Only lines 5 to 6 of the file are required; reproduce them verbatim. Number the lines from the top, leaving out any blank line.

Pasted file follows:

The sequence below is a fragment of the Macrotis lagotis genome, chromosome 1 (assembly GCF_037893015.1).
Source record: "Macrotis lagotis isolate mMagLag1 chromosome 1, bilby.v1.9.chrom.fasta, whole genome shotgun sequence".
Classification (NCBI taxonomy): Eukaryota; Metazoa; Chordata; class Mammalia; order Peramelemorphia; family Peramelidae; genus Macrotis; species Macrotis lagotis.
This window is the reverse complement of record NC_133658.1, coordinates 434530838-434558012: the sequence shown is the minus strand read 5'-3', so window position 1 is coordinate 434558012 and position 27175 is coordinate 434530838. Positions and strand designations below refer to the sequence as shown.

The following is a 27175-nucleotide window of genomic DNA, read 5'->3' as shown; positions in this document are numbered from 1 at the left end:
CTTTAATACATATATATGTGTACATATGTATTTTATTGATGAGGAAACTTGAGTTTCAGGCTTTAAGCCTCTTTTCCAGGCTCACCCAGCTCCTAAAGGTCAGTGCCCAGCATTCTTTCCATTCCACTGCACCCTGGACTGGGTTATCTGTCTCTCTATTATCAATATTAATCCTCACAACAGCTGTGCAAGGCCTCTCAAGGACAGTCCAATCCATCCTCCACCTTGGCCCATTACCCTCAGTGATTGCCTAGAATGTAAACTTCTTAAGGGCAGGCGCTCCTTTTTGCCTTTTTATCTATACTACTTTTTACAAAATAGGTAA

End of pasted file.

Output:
The following is a 27175-nucleotide window of genomic DNA, read 5'->3' as shown; positions in this document are numbered from 1 at the left end:
CTTTAATACATATATATGTGTACATATGTATTTTATTGATGAGGAAACTTGAGTTTCAGGCTTTAAGCCTCTTTTCCAGGCTCACCCAGCTCCTAAAGGTCAGTGCCCAGCATTCTTTCCATTCCACTGCACCCTGGACTGGGTTATCTGTCTCTCTATTATCAATATTAATCCTCACAACAGCTGTGCAAGGCCTCTCAAGGACAGTCCAATCCATCCTCCACCTTGGCCCATTACCCTCAGTGATTGCCTAGAATGTAAACTTCTTAAGGGCAGGCGCTCCTTTTTGCCTTTTTATCTATACTACTTTTTACAAAATAGGTAA